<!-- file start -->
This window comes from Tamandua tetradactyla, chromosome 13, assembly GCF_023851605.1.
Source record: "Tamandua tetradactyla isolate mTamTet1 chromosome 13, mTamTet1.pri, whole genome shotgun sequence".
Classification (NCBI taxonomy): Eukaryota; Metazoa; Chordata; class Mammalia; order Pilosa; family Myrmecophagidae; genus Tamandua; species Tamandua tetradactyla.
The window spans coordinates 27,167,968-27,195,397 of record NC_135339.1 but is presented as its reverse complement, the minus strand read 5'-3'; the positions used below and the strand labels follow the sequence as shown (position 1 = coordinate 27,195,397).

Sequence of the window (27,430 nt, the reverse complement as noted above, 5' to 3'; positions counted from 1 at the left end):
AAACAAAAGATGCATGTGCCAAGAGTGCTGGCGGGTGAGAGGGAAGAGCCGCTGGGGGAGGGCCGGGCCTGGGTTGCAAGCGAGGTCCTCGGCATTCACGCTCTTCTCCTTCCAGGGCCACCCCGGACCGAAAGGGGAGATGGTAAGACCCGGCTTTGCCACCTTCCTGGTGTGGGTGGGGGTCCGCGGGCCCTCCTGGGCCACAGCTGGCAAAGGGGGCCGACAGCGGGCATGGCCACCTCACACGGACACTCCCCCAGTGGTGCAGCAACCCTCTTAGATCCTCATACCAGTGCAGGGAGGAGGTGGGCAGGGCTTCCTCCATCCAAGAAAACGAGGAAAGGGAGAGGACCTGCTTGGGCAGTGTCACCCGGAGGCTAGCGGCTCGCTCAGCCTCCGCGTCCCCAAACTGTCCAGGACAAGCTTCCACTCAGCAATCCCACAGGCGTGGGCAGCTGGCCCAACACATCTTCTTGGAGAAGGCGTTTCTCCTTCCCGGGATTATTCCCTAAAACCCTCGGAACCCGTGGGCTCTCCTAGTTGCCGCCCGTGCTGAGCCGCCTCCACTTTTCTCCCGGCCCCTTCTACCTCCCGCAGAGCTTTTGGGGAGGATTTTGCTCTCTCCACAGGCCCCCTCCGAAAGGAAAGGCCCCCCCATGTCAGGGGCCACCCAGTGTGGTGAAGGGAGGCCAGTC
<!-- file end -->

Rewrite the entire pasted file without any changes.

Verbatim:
This window comes from Tamandua tetradactyla, chromosome 13, assembly GCF_023851605.1.
Source record: "Tamandua tetradactyla isolate mTamTet1 chromosome 13, mTamTet1.pri, whole genome shotgun sequence".
Classification (NCBI taxonomy): Eukaryota; Metazoa; Chordata; class Mammalia; order Pilosa; family Myrmecophagidae; genus Tamandua; species Tamandua tetradactyla.
The window spans coordinates 27,167,968-27,195,397 of record NC_135339.1 but is presented as its reverse complement, the minus strand read 5'-3'; the positions used below and the strand labels follow the sequence as shown (position 1 = coordinate 27,195,397).

Sequence of the window (27,430 nt, the reverse complement as noted above, 5' to 3'; positions counted from 1 at the left end):
AAACAAAAGATGCATGTGCCAAGAGTGCTGGCGGGTGAGAGGGAAGAGCCGCTGGGGGAGGGCCGGGCCTGGGTTGCAAGCGAGGTCCTCGGCATTCACGCTCTTCTCCTTCCAGGGCCACCCCGGACCGAAAGGGGAGATGGTAAGACCCGGCTTTGCCACCTTCCTGGTGTGGGTGGGGGTCCGCGGGCCCTCCTGGGCCACAGCTGGCAAAGGGGGCCGACAGCGGGCATGGCCACCTCACACGGACACTCCCCCAGTGGTGCAGCAACCCTCTTAGATCCTCATACCAGTGCAGGGAGGAGGTGGGCAGGGCTTCCTCCATCCAAGAAAACGAGGAAAGGGAGAGGACCTGCTTGGGCAGTGTCACCCGGAGGCTAGCGGCTCGCTCAGCCTCCGCGTCCCCAAACTGTCCAGGACAAGCTTCCACTCAGCAATCCCACAGGCGTGGGCAGCTGGCCCAACACATCTTCTTGGAGAAGGCGTTTCTCCTTCCCGGGATTATTCCCTAAAACCCTCGGAACCCGTGGGCTCTCCTAGTTGCCGCCCGTGCTGAGCCGCCTCCACTTTTCTCCCGGCCCCTTCTACCTCCCGCAGAGCTTTTGGGGAGGATTTTGCTCTCTCCACAGGCCCCCTCCGAAAGGAAAGGCCCCCCCATGTCAGGGGCCACCCAGTGTGGTGAAGGGAGGCCAGTC